Folic acid use does not increase risk of miscarriage


LONDON (Reuters Health) – While many studies have shown that maternal folic acid use reduces the risk of fetal neural tube defects, the vitamin's effects on other pregnancy outcomes is unclear. A report published in the September 8th issue of The Lancet indicates that folic acid use does not increase the risk of miscarriage.

Dr. Robert J. Berry, from the US Centers for Disease Control and Prevention in Atlanta, and colleagues determined the miscarriage rate of 23,806 first-time pregnant Chinese women. Nearly 22,000 of them had taken 400-µg folic acid pills at some point before becoming pregnant or during early pregnancy, without use of other supplements, as part of a public health campaign in which their folic acid use was documented.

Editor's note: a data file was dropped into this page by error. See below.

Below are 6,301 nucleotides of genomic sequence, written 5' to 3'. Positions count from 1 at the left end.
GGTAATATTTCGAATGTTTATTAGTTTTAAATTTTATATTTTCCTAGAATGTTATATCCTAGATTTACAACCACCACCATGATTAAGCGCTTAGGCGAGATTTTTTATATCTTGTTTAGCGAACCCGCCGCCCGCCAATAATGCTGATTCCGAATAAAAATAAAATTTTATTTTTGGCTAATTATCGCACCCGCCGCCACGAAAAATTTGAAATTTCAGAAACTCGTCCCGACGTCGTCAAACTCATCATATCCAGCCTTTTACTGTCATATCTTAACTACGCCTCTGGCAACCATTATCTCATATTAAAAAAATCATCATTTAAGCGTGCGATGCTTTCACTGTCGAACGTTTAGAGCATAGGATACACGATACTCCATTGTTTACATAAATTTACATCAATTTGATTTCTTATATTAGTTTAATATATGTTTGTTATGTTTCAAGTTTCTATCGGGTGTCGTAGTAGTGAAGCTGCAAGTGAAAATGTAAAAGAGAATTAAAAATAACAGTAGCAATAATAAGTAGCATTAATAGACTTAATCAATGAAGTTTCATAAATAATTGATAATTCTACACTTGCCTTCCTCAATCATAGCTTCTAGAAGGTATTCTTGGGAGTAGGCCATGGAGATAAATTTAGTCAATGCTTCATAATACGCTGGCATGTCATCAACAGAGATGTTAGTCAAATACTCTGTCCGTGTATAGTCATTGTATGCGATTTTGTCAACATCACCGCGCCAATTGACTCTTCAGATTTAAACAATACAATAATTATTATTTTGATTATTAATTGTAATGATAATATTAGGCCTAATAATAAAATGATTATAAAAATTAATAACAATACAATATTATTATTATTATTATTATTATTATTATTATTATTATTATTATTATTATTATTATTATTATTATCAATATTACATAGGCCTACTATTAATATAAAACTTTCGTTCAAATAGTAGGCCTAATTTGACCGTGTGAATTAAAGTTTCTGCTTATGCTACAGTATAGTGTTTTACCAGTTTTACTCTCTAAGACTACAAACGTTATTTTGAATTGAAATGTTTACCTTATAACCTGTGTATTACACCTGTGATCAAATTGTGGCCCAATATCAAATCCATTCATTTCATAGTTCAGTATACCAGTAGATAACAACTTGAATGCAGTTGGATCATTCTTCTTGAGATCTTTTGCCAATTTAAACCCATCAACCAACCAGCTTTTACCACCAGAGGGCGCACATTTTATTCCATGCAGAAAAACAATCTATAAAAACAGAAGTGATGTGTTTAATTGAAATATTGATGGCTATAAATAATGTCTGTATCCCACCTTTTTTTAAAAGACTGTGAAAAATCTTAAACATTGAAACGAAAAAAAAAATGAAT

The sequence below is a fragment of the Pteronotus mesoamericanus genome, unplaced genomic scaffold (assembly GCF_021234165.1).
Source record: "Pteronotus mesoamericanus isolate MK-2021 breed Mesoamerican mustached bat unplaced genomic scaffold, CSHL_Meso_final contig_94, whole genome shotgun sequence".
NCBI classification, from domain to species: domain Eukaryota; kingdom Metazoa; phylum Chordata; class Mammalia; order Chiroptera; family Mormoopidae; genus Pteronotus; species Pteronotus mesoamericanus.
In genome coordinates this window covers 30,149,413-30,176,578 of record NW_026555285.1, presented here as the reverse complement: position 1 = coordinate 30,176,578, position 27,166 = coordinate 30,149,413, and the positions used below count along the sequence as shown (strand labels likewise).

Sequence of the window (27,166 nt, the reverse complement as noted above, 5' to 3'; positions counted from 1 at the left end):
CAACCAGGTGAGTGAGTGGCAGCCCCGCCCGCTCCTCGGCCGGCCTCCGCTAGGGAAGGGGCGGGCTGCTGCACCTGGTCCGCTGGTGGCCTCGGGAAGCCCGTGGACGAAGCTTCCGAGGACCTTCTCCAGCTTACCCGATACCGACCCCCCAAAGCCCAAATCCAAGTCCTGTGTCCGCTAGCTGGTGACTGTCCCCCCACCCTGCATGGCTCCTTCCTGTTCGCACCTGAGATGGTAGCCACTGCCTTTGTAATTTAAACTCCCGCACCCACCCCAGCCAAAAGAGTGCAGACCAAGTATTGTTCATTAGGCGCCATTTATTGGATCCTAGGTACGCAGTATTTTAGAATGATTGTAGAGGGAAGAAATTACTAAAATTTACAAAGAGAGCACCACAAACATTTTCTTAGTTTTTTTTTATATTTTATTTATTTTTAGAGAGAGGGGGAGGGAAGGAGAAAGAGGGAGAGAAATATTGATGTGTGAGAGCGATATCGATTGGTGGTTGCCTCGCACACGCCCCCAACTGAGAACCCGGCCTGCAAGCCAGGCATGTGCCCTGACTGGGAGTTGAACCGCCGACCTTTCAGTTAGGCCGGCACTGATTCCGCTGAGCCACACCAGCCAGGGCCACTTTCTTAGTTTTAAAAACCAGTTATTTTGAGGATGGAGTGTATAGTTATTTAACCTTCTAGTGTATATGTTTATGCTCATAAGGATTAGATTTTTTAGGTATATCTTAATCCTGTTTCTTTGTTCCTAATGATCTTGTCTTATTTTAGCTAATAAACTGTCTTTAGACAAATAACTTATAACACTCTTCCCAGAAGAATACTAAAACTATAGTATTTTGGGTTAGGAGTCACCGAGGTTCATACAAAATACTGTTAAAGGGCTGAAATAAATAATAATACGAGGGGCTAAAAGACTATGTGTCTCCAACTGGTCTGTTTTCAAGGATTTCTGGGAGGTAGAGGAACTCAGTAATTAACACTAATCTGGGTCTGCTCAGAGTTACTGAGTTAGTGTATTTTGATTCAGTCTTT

The overall miscarriage rate was 9.1%, the authors state. The 9.0% rate among women who took folic acid was not significantly different from the 9.3% rate among women who did not take the vitamin. The mean gestational age at pregnancy diagnosis and at miscarriage were similar in the two groups.

"Published reports on the relation between folic acid supplementation during pregnancy and risk for miscarriage have been inconsistent," the authors state. "Several studies have reported that defects in folic acid and homocysteine metabolism, folic acid antagonists, and folic acid deficiency are associated with an increased risk for pregnancy loss." Others, however, have suggested that folic acid use increases the miscarriage risk.

But the investigators note that in the current study, the miscarriage rate was "actually lower than that reported for women in the general population who did not use folic acid in other studies of pregnancy."

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